Anti-Bullying Week – 16th-20th November 2015
Every year the Anti-Bullying Alliance coordinate national Anti-Bullying Week; a week where children and young people, schools, parents and carers come together with one aim: to stop bullying for all.
Anti-Bullying Week highlights the impact of bullying on children and young people in our schools, communities and in cyberspace. The campaign keeps bullying prevention high on the national agenda and brings children and young people, teachers, parents and carers together with one aim: to stop bullying for all!
This year the theme is ‘Make a Noise about bullying’ with the #antibullyingweek.
Bullying thrives in a culture of silence and fear – and we know that if left unchecked it has a significant impact on mental health – even into adulthood. This is why the Anti-Bullying Alliance are working in partnership with Young Minds this Anti-Bullying Week to raise awareness of the impact of bullying on mental health. We want to empower children to speak out, to equip teachers to stop bullying and to help parents and carers have conversations with their children about bullying – both as a way of preventing bullying, and to help children who are worried about bullying.
The key aims of the week are…
- To empower children and young people to make a noise about bullying – whether it is happening to them or to someone else, face to face or online;
- To help parents and carers have conversations with their children about bullying – both as a way of preventing bullying, and to help children who are worried about bullying;
- To encourage ‘talking schools’ where all children and young people are given a safe space to discuss bullying and other issues that affect their lives, and are supported to report all forms of bullying;
- To equip teachers to respond effectively when children tell them they’re being bullied; and
To raise awareness of the impact of bullying on children’s lives if they don’t tell anyone it’s happening – or if they are not given appropriate support – with a focus on the impact on mental health.
Different Types of bullying
- Emotional; being unfriendly, excluding, tormenting (e.g. hiding books,
threatening gestures), ridicule, humiliation.
- Verbal; name-calling, sarcasm, spreading rumours, threats, teasing, making rude
remarks, making fun of someone.
- Physical; pushing, kicking, hitting, pinching, throwing stones, biting, spitting,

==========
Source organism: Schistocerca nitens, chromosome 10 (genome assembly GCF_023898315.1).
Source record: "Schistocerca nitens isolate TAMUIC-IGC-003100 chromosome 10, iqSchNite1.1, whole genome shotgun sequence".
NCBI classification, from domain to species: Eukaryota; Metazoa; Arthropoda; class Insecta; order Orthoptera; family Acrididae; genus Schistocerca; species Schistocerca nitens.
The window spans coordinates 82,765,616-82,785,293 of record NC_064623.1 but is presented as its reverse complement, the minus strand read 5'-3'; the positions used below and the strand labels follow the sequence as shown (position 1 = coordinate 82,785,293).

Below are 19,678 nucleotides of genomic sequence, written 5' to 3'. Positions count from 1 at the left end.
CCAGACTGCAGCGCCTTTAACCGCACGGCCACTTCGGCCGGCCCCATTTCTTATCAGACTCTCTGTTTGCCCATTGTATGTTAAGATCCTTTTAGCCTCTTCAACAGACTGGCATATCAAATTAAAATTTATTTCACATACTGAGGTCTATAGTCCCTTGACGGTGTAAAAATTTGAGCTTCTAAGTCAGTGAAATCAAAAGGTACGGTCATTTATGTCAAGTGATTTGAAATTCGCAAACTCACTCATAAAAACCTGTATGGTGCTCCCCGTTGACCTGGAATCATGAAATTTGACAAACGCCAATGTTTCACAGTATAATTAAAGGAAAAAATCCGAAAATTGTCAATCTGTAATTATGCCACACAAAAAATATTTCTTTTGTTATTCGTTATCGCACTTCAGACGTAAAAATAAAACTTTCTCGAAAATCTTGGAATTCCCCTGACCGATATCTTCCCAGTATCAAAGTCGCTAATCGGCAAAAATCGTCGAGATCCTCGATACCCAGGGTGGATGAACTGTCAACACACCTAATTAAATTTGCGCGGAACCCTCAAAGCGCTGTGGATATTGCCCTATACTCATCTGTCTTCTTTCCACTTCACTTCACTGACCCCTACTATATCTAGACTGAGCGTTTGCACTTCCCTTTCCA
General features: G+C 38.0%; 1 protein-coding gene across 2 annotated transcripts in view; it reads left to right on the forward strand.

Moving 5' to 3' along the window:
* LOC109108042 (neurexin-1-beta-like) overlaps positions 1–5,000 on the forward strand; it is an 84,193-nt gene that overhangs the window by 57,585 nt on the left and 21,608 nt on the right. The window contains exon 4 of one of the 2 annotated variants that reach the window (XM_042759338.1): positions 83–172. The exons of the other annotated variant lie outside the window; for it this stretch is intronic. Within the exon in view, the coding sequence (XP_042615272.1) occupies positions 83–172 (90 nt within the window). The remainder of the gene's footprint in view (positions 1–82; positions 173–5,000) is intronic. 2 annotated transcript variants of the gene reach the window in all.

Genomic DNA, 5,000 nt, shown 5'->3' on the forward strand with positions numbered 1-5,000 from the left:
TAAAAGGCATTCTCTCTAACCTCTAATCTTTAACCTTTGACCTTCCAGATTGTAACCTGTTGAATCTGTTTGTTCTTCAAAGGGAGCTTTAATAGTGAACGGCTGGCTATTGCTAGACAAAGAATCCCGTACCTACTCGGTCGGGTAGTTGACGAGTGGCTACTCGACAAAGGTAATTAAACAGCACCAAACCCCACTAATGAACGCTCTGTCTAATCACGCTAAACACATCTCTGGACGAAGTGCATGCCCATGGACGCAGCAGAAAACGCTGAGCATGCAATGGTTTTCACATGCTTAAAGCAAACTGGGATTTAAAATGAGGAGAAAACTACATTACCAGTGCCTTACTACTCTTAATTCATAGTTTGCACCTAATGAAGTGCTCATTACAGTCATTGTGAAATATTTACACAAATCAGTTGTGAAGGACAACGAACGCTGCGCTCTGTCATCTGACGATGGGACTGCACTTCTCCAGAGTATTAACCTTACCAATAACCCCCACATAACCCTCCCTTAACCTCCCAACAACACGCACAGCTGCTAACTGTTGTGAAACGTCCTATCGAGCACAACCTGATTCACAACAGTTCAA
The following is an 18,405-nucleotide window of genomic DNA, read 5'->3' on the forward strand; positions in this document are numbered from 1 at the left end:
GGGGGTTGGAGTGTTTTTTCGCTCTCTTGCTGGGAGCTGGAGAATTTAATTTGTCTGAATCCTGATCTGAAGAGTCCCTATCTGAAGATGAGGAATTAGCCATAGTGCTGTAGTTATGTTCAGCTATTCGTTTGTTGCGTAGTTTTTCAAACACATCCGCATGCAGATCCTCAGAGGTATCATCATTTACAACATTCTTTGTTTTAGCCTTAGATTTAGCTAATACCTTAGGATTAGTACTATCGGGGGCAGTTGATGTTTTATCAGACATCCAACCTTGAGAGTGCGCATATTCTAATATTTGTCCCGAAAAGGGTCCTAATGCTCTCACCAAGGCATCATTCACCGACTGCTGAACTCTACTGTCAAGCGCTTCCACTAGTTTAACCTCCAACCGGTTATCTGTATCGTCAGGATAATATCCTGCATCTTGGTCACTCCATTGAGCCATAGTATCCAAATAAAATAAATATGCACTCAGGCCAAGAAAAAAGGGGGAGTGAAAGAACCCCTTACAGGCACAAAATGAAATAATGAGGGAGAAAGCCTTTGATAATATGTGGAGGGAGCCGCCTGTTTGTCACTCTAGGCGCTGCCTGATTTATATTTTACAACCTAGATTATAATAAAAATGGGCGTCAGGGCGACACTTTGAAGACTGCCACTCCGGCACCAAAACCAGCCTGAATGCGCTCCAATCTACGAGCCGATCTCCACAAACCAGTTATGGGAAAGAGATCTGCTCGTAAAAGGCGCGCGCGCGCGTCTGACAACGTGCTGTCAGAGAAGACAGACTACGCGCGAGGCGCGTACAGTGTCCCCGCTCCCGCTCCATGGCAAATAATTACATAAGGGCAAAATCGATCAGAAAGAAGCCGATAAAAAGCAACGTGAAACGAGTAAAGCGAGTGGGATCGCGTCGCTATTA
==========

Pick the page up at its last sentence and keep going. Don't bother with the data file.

punching or any other forms of violence, taking or hiding someone’s things.
- Racist; racial taunts, graffiti, gestures, making fun of culture and religion.
- Sexual; unwanted physical contact or sexually abusive or sexist comments.
- Homophobic; because of focusing on the issue of sexuality.
- Online/cyber setting up ‘hate websites’ , sending offensive text messages,
emails and abusing the victims via their mobile phones.
- Any unfavourable or negative comments, gestures or actions made to someone
relating to their disability or special education needs.
Why do young people bully each other?
Who knows why young people do anything? When it comes to cyberbullying, they are often motivated by anger, revenge or frustration. Sometimes they do it for entertainment or because they are bored and have too much time on their hands and too many tech toys available to them. Many do it for laughs or to get a reaction. Some do it by accident, and either send a message to the wrong recipient or didn’t think before they did something.
Because their motives differ, the solutions and responses to each type of cyber-bullying incident has to differ too. Unfortunately, there is no “one size fits all” when cyber-bullying is concerned.
A new survey, commissioned by legal experts Slater and Gordon and the Anti-Bullying Alliance, reveals that over half of children and young people in England (55.2%) accept cyber-bullying as part of everyday life, yet parents the people they are likely to turn to for help, feel ill-equipped to deal with the problem.
The Bully’s should know that:
You can get into a lot of trouble if you keep bullying others – you might get suspended or excluded from school or, in extreme cases, the police might get involved.
- Do not post personal information – keep information general.
- Think carefully about posting pictures online – once it’s there, anyone can see it or use it.
- Do not share your passwords – keep your personal information private!
- It’s not a good idea to meet up with anyone you meet online – you don’t really know who they are!
- Try to think carefully before you write things online – people can get the wrong end of the stick.
- Respect other people’s views – just because you do not agree with them, it does not mean you have to be rude or abusive.
What can you do to stop it?
You shouldn’t feel ashamed about being bullied. It’s not your fault – But it is important that you get help.
- Tell someone you trust
- Report any cyberbullying, even if it is not happening to you
- Never respond or retaliate as it could make matters worse